Question: What do horse breeding and Southern whiteness have in common? Quite a lot, in fact, as The Sport of Kings demonstrates over the course of 500-plus pages.
This majestic, sprawling, daring, achingly beautiful book is ostensibly a literary epic about horse racing. It quickly becomes clear, however, that The Sport of Kings, the second novel by author C. E. Morgan, is just as concerned with horses as with race — as much with the sport as with its kings — and this pun provides the central metaphor around which the book’s themes and plot are organized. Common to both horse breeding and Southern whiteness is a purity fetish, an obsession over genealogical descent coupled with a violently phobic aversion to contamination. At base, both are essentially about the same thing: consanguinity, the preservation of the thoroughbred bloodline.
The story follows the saga of the Forge family, a prominent Kentucky dynasty with a pedigree traceable to the first days of the Bluegrass State, as its scion Henry ruthlessly transforms the family’s corn plantation into a horse farm that might yield a Triple Crown champion. If Henry is the novel’s Ahab, then Hellsmouth is his dark horse of a white whale: a thoroughbred filly with the blood of Secretariat running hot in her veins. But Henry’s desire to breed perfection is not bounded to the realm of the equine; it encompasses everything in the natural world — especially Henrietta, his only child, whom he tries to forge (so to speak) in his own fanatical image. The story of the Forge dynasty dramatizes what happens when the logic of consanguinity is followed to its ultimate, sordid conclusion: the destruction of the self by desire of itself; the denigration of sameness by avoidance of difference; the negation of identity in pursuit of an impossible self-identical unity. This (as Henry and Henrietta, both amateur classicists, know quite well) is the root of all tragedy — the betrayal of a goal by its very quest.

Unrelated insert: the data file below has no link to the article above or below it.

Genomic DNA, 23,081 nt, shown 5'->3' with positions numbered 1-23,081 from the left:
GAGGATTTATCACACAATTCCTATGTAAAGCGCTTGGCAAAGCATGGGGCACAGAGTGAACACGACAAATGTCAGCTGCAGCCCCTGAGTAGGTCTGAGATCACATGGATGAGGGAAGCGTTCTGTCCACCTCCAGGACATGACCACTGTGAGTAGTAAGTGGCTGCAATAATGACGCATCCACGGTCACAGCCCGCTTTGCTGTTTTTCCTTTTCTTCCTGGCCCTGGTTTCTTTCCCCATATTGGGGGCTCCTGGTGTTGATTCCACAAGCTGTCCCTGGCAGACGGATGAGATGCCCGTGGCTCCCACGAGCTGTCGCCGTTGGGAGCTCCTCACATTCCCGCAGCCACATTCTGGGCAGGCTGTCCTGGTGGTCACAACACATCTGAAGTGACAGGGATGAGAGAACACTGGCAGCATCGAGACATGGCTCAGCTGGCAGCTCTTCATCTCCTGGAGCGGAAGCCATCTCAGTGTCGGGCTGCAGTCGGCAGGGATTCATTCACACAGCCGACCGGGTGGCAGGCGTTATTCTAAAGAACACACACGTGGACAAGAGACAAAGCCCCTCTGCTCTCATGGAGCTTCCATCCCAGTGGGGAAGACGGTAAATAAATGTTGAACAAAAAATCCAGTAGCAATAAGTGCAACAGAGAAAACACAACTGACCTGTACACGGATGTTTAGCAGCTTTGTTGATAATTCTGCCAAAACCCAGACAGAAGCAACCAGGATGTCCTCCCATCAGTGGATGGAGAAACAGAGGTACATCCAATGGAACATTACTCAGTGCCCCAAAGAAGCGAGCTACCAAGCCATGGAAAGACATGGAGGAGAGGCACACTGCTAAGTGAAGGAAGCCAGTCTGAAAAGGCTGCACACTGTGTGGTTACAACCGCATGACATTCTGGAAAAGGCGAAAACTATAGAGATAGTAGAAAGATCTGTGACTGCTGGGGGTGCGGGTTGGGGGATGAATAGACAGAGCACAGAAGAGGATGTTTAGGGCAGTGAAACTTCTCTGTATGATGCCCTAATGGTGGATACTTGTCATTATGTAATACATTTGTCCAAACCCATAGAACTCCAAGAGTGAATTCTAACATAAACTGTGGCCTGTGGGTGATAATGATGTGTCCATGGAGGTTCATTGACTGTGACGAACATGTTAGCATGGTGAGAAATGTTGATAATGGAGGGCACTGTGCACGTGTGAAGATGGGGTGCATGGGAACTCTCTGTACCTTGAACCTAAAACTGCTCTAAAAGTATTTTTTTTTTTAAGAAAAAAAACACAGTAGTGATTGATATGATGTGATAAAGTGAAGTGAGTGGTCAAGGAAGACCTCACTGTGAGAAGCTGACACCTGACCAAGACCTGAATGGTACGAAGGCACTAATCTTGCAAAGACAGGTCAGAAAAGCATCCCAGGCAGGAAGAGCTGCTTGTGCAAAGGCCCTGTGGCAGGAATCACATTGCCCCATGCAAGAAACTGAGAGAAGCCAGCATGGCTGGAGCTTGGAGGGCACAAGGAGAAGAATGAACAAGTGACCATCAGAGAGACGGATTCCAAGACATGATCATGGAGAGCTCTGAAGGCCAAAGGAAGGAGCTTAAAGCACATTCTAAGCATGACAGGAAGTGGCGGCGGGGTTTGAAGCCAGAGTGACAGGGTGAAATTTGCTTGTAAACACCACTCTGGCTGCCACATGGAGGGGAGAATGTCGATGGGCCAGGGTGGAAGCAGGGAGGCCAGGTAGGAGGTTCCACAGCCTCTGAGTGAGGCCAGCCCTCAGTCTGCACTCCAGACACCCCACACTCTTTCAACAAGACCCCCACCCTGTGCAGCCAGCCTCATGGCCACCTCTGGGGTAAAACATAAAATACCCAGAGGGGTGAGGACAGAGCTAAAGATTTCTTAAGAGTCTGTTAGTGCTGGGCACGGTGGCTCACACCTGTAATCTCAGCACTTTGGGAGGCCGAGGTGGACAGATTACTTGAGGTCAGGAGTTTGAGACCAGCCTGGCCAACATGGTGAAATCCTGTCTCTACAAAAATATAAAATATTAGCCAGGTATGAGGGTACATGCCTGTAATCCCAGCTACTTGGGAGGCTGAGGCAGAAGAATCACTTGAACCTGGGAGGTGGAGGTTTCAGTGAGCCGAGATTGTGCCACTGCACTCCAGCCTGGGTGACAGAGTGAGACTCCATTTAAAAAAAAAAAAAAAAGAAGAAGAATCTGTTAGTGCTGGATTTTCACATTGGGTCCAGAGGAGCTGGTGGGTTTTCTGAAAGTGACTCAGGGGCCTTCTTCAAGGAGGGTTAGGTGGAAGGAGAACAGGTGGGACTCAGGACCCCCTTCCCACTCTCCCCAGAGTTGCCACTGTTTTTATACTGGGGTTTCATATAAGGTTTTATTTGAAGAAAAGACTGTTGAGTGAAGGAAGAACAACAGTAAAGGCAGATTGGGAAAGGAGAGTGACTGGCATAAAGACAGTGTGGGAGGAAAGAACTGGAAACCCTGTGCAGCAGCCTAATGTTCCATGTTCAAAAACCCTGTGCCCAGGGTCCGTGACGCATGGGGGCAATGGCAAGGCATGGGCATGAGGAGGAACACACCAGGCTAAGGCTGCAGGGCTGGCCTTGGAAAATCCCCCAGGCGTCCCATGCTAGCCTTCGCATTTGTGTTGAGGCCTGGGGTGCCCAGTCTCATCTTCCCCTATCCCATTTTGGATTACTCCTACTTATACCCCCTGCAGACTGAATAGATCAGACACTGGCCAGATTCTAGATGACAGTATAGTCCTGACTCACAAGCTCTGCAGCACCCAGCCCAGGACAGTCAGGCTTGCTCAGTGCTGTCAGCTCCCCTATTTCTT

Perhaps my favorite thing about this wild book, though, is the unbridled audacity of its intellectual and stylistic ambition. Morgan is unapologetic in her erudition, unafraid to confront readers with Big Questions concerning scientific racism, epistemology, genetics, the nature of pleasure, mass incarceration, Darwinism, and the possibility for a loving God to exist in a world which holds property in human chattel. The prose is frankly astonishing, in both its ingenuity and its sheer rhetorical excess; it is opulent, brazen, and avowedly maximalist. There is a near-psychedelic quality to much of Morgan’s descriptions, especially of the natural world, in a way that reminds me as much of Thoreau as of Morrison, Faulkner, or Melville (and, more recently, of Jeff VanderMeer, who I’ll say more about at some point in the future). As Dwight Garner observes in his review of the novel, “A sunrise is not merely a sunrise. Instead, ‘After a long night of sleep in the underbelly of the earth, the armored sun rose and charged the horizon, pressing against the dark with long arms until night fell back, wounded and floundering, to earth’s antipodal edge.’ There is a tab of LSD and shreds of the King James Bible in this morning tumbler of bourbon.”
At one magnificent moment, about halfway through the book, Morgan is busy describing the arrival of spring when she abruptly interrupts herself to confront the reader directly:
“Or is this all too purple, too florid? Is more too much—the world and the words? Do you prefer your tales lean, muscular, and dry, leached of excess and honed to a single, digestible point? Have I exceeded the bounds of the form, committed a literary sin? I say there’s no such thing […]. There aren’t too many words; there aren’t enough words; ten thousand books, all the world’s dictionaries and there would never be enough; we’re infants before the Ohio coursing its ancient way…” (353).
There are certainly readers who would swiftly reply: “Yes, yes— too much, too florid, you sinner.” But I am not among them. I find myself thinking of Morgan’s foreword to a reissue of Faulkner’s Light in August, in which she writes that Great American Novels “don’t lend themselves to facile exegesis. Instead, they often manifest as overabundant, and just as an over-rich meal can overwhelm or even sicken the stomach, so can these novels overwhelm even the most generous reader.” Since these comments were offered in defense of Great American Novels, I think they accurately apply to The Sport of Kings as well.